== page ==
For example, Microsoft released Tay, a Twitter chatbot, as a technology demonstration. Tay learned from interactions with other Twitter users, but many of those users were malicious and "trained" Tay to be racist and sexist. Microsoft had to withdraw Tay within 24 hours of launch.

Testing for bias

So what does all of this mean for testers? First, testing these applications is very different than for traditional applications. At the most basic level, functional testing of traditional applications is all about analyzing the requirements to determine the correct response for a given set of inputs. 

In an AI application, however, the requirements aren't that cut-and-dried. For a given set of inputs, it's not at all clear what the output should be.

So the requirements have to be different. Instead of a defined output for a fixed set of inputs, you will likely only have a guess as to what a correct response might be. For example, a human exercising judgment in recognizing a face will not be perfect, so we have to account for the fact that our data may have similar uncertainties.

The biggest issue with testing these systems is that you will occasionally encounter incorrect results, or results that seem incorrect. Testers test to requirements, but those requirements can't be expressed in absolute terms. In many cases the best you can do is expect a probability of a reasonable result, with a standard deviation for error.

Create lots of test cases

Testers need plenty of test cases across the entire range of the problem domain. Based on the data used for training, testers must ensure a solid foundation when the inputs are mainstream and the results are both commonsensical and apparently correct.

Then they need plenty of edge cases, where the expected results aren't clear. Would a human expert make that same decision? Why?

As a tester you must understand the architecture of the application and the design decisions made, as well as the data it uses. One concern is that an application can be architected very specifically to its training data. It may perform very well in testing but not in the real world.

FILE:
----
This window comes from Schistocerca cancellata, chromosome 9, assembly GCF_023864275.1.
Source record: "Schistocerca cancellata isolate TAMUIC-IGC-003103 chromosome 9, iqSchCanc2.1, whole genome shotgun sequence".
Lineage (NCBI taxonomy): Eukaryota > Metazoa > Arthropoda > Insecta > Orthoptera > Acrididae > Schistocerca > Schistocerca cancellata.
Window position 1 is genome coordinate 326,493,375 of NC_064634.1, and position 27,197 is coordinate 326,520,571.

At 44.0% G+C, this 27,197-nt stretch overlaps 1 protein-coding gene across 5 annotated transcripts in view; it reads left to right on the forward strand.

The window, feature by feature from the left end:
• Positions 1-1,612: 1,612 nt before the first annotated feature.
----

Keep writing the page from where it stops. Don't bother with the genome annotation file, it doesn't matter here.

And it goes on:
Judea Pearl, a longtime Bayes' theorem researcher, calls this "curve-fitting" to a specific set of data. It looks good on paper but is biased against real-world data.

It all comes back to data, so testers need to test the data to ensure that it accurately and completely reflects the problem domain. This means using common sense, as well as mapping the characteristics of the problem domain into the data that represents it. That's an inexact science, but one that testers have to become adept with.

Get used to uncertainty

All software, not just AI applications, has the potential for bias. For example, a London doctor was locked out of her fitness center locker room because the smart card wouldn't work. It turned out that the software team had hard-coded the title "doctor" to equate to male, meaning that her access was only to the men's locker room.

In typical applications, this kind of bias is more easily identified and fixed. In an AI application, testers have to accept the fact that they can't always tell for sure. A lot depends on the problem domain; you don't need a high level of accuracy in e-commerce recommendation engines, but you do in autonomous vehicles.

Fixing these issues is often more than a simple code change. The architecture of the application may have to be completely rethought, or you may need to use new datasets for training. 

That is almost equivalent to starting the application again from scratch, which no one wants to do. But starting over is almost always a better choice than deploying an application with known biases.